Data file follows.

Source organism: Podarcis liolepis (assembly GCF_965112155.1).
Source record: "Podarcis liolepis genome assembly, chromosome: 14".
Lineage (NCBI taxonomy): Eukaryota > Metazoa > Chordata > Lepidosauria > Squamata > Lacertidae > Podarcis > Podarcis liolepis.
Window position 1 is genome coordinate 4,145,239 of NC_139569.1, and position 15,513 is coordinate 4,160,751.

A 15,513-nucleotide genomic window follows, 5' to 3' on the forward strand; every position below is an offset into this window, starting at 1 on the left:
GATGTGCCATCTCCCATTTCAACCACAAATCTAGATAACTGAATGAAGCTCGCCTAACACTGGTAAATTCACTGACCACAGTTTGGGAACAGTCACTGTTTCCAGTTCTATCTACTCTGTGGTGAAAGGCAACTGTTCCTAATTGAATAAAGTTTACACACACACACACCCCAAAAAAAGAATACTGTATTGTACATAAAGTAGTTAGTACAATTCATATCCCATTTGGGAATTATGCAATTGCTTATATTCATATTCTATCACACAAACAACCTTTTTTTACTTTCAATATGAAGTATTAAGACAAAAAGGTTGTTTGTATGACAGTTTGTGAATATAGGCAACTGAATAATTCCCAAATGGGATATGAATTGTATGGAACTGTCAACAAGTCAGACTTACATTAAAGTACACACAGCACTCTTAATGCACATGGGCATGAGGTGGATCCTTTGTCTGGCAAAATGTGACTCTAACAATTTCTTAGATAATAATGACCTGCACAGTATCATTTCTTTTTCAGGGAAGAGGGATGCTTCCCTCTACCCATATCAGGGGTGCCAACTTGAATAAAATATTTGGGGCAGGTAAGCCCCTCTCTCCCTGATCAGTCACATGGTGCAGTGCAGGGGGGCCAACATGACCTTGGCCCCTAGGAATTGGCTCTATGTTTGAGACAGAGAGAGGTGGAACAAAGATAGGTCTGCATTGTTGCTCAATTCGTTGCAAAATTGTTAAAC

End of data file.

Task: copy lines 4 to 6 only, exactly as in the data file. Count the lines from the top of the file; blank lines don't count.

Window position 1 is genome coordinate 4,145,239 of NC_139569.1, and position 15,513 is coordinate 4,160,751.

A 15,513-nucleotide genomic window follows, 5' to 3' on the forward strand; every position below is an offset into this window, starting at 1 on the left:
GATGTGCCATCTCCCATTTCAACCACAAATCTAGATAACTGAATGAAGCTCGCCTAACACTGGTAAATTCACTGACCACAGTTTGGGAACAGTCACTGTTTCCAGTTCTATCTACTCTGTGGTGAAAGGCAACTGTTCCTAATTGAATAAAGTTTACACACACACACACCCCAAAAAAAGAATACTGTATTGTACATAAAGTAGTTAGTACAATTCATATCCCATTTGGGAATTATGCAATTGCTTATATTCATATTCTATCACACAAACAACCTTTTTTTACTTTCAATATGAAGTATTAAGACAAAAAGGTTGTTTGTATGACAGTTTGTGAATATAGGCAACTGAATAATTCCCAAATGGGATATGAATTGTATGGAACTGTCAACAAGTCAGACTTACATTAAAGTACACACAGCACTCTTAATGCACATGGGCATGAGGTGGATCCTTTGTCTGGCAAAATGTGACTCTAACAATTTCTTAGATAATAATGACCTGCACAGTATCATTTCTTTTTCAGGGAAGAGGGATGCTTCCCTCTACCCATATCAGGGGTGCCAACTTGAATAAAATATTTGGGGCAGGTAAGCCCCTCTCTCCCTGATCAGTCACATGGTGCAGTGCAGGGGGGCCAACATGACCTTGGCCCCTAGGAATTGGCTCTATGTTTGAGACAGAGAGAGGTGGAACAAAGATAGGTCTGCATTGTTGCTCAATTCGTTGCAAAATTGTTAAAC